On January 1, 2010, tax legislation put into place by Congress in 2001 sounded the death knell for both the federal estate tax and generation skipping transfer (GST) tax—pun intended. Currently, the repeal of these taxes is only valid for the balance of this year. And while rumblings from Washington suggest that the repeal may not last the entire year, some have suggested that the health care debate may end up trumping the efforts of certain legislators who wish to cut short the one year repeal. (Yes, a repeal of the repeal of sorts—only in Washington.)

How does the repeal affect you?

Many estate plans are drafted in such a way that tie gifts to be made upon death to one or more types of estate taxes. For example, if a married woman has an estate plan which calls for her children to receive the maximum amount that could be given away at death, free of estate taxes, and her spouse to receive the balance (a common disposition scheme, especially if her plan was prepared prior to 2001), the recent repeal of estate taxes altogether would, under such a disposition scheme, effectively disinherit her spouse!

However, it should be noted that repeal does not necessarily impact just the estate plans of married individuals. Many plans call for gifts to be made to grandchildren, or others in remote generations, based upon the generation skipping transfer tax. In its simplest form, the GST tax is assessed for the privilege of passing wealth to individuals who are part of a generation that is at least two generations below that of the maker of the estate plan. Prior to January 1, 2010, most people were able to pass up to $3.5 million to such individuals totally free of any generation skipping transfer taxes. (This is typically referred to as the GST tax exemption.) But, as of January 1, this tax is no longer in existence—again, just for this year. While this may be seen as a good thing to most people who wish to benefit their younger loved ones, certain estate plans are drafted in such a manner that they may actually cut these younger folks out of the plan altogether if the maker of the estate plan were to die during the period of repeal.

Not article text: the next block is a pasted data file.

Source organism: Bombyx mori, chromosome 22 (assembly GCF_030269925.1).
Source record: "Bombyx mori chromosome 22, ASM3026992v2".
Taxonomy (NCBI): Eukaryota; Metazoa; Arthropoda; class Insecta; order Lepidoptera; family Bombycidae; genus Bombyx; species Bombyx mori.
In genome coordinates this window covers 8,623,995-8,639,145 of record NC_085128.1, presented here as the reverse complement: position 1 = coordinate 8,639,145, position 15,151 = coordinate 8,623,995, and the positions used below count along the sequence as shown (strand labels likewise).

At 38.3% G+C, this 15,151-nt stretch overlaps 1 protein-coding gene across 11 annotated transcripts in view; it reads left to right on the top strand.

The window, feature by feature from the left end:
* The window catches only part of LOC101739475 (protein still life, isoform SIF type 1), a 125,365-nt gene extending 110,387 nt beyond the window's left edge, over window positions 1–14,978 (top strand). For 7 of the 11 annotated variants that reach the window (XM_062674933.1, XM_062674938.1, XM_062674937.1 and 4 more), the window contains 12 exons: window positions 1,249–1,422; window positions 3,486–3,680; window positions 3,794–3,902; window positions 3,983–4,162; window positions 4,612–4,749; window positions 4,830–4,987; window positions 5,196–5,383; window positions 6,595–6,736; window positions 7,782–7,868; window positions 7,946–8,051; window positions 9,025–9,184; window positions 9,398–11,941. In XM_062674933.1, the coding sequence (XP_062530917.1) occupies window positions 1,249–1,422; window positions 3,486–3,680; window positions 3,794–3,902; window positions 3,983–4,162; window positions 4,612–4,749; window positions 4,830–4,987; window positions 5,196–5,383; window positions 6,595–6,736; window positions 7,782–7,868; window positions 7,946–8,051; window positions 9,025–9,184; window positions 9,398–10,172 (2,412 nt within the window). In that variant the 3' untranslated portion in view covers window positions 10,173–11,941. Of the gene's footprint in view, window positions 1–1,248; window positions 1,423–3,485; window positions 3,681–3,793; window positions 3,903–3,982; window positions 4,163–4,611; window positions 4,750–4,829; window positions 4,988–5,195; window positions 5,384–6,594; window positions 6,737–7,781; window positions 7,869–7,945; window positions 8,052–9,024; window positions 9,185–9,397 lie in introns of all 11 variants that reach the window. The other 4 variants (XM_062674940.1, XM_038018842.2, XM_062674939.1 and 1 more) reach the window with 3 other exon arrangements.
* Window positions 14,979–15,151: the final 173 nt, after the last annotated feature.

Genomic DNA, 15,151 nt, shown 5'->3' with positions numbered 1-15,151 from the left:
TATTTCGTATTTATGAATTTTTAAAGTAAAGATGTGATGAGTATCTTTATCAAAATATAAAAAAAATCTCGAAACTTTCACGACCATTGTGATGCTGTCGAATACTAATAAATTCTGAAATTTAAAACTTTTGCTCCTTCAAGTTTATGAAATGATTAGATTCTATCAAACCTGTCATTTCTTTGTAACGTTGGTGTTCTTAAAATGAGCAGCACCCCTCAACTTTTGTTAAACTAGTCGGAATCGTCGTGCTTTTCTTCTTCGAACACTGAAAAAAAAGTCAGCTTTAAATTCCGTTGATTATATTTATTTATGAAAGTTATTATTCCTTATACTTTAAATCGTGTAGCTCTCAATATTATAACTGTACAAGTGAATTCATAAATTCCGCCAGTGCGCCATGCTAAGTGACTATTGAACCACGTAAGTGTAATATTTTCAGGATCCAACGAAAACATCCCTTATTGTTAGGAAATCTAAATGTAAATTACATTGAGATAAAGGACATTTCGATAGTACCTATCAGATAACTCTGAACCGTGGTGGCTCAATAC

Example: A grandmother directs that upon her death the balance of her GST tax exemption which remains at her death be distributed, in trust, to her grandchildren. If this grandmother were to pass away during repeal, she technically has no GST tax exemption remaining since no such tax is then in existence. In short, her intended gift to her grandchildren may end up not being made at all.

Rest assured, however, that simple remedies can be put in place with most plans to address the issues caused by this, perhaps, temporary repeal. Now is the time to have your plan reviewed, for there is no telling when Congress will, if at all, fix the death tax regime.